No ‘get out of jail free’ card over self-assessment

Call our best advice team free on mobileSorry, we are currently closed.
Please email us or Request a callback
Whether you want to ring us, request a callback or chat online with our experts rest assured that no matter how you get in touch, you'll always get the best advice

Last weekend, it was announced that HMRC has waived the automatic fine for missing the self-assessment deadline for hundreds of thousands of taxpayers.

Up to 890,000 people have been involved in the amnesty, which has seen the £100 penalty wiped off without investigation. This is provided they were able to provide a “reasonable” excuse as to why their tax return was not submitted on time.

The unusual move comes as the Revenue struggles to deal with an administrative backlog, which has seen front line staff withdrawn from telephone helplines in a bid to tackle the problem. A leaked memo said that HMRC is willing to write off the “vast majority” of penalties as long as those concerned have subsequently settled their tax bill.

While the news will undoubtedly have pleased some taxpayers, it is essential not to underestimate the importance of sticking to the deadline. Failure to do so can still attract harsh fines if you are unable to provide any good reason for not submitting the tax return on time. If you choose to appeal, you must do so within 30 days of receiving a penalty notice from HMRC.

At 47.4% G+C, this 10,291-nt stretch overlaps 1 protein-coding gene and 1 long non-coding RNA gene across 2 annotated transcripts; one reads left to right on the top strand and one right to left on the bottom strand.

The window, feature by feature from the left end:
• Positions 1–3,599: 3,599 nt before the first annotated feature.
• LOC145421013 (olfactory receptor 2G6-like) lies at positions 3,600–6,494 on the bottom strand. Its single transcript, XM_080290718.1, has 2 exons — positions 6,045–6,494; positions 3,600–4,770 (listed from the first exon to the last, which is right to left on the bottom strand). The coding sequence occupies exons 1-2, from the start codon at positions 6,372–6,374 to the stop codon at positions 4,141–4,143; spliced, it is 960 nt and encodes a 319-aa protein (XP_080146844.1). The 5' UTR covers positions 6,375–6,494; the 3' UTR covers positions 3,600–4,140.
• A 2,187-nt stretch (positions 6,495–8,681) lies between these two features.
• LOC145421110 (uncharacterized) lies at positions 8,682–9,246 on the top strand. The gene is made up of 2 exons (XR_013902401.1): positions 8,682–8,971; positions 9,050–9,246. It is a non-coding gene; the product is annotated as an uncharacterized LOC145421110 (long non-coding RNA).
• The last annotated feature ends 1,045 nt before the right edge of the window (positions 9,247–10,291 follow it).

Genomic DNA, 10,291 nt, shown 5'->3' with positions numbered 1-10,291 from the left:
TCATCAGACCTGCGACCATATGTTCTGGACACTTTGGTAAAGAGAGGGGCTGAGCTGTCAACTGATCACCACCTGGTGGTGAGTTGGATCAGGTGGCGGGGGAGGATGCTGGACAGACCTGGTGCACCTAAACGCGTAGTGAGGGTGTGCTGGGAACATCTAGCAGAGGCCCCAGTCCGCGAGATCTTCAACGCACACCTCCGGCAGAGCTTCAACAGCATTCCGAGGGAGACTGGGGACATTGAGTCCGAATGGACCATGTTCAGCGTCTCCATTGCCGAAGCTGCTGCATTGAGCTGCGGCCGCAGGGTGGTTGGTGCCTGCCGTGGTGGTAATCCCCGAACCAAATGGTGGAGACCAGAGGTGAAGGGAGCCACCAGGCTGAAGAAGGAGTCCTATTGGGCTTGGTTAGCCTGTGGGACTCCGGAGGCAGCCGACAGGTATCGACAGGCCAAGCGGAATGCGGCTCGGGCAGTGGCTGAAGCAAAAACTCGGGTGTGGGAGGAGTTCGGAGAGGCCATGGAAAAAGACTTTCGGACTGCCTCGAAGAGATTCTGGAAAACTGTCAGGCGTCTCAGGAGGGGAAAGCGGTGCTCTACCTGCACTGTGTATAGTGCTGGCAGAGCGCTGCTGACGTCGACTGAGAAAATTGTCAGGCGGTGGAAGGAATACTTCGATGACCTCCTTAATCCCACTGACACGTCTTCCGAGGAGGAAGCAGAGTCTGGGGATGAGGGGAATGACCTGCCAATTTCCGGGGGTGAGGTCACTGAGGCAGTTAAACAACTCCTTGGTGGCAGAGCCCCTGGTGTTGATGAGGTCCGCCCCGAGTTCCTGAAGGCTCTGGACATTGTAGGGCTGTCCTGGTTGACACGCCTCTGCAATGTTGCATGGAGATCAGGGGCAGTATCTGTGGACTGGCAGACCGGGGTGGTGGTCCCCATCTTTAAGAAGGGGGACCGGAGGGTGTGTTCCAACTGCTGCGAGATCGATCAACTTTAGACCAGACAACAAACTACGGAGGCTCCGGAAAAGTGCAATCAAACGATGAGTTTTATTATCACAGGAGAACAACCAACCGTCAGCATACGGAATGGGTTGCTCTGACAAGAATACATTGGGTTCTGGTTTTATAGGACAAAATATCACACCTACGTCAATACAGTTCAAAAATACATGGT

Those involved in the amnesty successfully argued they had a reasonable excuse for filing late. This is defined as “something unexpected or outside your control”, and includes incidents such as the death of a partner, an unexpected stay in hospital or postal delays. What’s more, pardoned taxpayers were also able to settle up with HMRC promptly.

Richard Murray, ClearSky’s head of operations, said: “It is essential that taxpayers don’t get lulled into a false sense of security and think they can miss the reporting deadline with no consequence. HMRC is coming down hard on tax avoiders and will impose punitive fines on those who file their returns late without good reason.

“Even if you are able to prove you have ‘reasonable excuse’ you’ll still have to settle up sooner or later. It’s therefore a good idea to get all your affairs in order up front and on time to prevent any hassle further down the line.”

Have your say

What do you think? Is HMRC right to cancel the penalties? Does this set the right example? What would you do to tackle tax avoidance? Join in the discussion on Twitter, or leave a comment below.